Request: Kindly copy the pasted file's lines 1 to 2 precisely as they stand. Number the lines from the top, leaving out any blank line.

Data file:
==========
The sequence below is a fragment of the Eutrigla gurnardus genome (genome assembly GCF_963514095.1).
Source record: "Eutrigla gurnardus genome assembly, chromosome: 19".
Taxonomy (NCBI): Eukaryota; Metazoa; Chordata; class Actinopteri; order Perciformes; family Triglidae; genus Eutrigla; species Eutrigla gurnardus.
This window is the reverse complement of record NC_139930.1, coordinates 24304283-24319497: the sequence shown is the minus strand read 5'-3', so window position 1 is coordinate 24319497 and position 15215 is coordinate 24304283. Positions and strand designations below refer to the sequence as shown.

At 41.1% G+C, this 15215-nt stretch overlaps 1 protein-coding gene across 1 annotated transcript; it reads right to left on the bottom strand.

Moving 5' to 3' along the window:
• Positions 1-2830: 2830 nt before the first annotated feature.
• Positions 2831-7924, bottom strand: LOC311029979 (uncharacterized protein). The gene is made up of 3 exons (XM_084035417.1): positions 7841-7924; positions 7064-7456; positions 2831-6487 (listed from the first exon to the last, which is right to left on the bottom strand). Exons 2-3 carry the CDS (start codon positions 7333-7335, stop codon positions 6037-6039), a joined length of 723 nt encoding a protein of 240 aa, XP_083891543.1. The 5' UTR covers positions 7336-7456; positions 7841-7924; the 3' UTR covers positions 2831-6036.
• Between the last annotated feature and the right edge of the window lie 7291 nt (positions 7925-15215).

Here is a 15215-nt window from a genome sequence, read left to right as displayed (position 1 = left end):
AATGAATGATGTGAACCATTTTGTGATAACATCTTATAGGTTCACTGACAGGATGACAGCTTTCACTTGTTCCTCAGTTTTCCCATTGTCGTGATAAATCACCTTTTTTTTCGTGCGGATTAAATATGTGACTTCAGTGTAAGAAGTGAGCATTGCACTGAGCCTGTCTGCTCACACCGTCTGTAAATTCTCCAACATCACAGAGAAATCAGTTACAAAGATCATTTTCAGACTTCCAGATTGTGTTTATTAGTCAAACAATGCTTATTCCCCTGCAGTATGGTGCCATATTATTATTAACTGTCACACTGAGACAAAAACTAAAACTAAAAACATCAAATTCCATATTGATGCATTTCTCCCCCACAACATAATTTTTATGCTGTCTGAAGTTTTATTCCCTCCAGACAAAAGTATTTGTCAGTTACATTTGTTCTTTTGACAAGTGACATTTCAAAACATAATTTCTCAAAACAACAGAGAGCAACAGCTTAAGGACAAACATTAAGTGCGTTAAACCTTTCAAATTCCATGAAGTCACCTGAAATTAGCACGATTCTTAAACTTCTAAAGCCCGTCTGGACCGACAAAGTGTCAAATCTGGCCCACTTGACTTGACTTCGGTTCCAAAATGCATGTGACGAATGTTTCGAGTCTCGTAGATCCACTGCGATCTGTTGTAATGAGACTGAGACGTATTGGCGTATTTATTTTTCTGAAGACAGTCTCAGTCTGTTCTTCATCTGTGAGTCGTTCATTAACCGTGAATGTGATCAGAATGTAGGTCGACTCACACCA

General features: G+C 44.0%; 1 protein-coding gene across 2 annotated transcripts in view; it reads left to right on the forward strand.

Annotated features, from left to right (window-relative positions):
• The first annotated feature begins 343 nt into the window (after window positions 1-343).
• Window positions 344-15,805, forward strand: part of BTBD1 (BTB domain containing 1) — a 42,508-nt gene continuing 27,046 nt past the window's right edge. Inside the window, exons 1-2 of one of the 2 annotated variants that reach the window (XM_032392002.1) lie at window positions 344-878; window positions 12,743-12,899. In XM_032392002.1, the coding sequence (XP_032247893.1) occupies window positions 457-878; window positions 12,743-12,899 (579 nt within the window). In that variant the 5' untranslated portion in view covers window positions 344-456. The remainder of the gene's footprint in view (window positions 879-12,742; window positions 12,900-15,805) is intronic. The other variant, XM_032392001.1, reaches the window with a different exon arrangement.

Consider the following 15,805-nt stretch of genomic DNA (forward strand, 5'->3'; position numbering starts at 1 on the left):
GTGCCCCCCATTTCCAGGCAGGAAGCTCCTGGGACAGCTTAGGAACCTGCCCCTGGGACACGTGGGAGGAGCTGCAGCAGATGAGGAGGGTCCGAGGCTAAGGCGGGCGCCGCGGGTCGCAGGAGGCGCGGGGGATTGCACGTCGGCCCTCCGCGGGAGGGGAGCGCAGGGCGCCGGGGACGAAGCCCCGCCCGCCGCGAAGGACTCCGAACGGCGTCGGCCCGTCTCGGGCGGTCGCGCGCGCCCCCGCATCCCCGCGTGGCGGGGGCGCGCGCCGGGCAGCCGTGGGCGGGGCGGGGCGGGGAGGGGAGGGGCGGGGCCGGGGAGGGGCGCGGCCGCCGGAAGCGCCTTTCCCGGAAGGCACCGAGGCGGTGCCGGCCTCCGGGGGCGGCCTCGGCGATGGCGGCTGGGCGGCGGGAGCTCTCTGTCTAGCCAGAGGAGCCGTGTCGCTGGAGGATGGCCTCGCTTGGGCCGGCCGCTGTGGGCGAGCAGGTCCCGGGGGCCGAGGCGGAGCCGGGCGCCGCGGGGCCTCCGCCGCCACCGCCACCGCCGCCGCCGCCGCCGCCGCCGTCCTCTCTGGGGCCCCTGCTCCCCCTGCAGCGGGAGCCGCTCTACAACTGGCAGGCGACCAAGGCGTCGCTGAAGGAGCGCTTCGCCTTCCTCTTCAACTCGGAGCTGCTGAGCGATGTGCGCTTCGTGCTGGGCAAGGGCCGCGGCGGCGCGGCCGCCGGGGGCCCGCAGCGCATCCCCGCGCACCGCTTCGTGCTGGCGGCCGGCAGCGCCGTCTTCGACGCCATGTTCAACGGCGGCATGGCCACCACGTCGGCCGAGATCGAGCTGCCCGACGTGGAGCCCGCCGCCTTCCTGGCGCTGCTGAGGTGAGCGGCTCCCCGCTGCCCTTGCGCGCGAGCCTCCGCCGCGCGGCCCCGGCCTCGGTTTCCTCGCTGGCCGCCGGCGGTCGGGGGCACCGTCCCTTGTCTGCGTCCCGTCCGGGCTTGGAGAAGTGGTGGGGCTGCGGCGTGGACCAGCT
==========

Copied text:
The sequence below is a fragment of the Eutrigla gurnardus genome (genome assembly GCF_963514095.1).
Source record: "Eutrigla gurnardus genome assembly, chromosome: 19".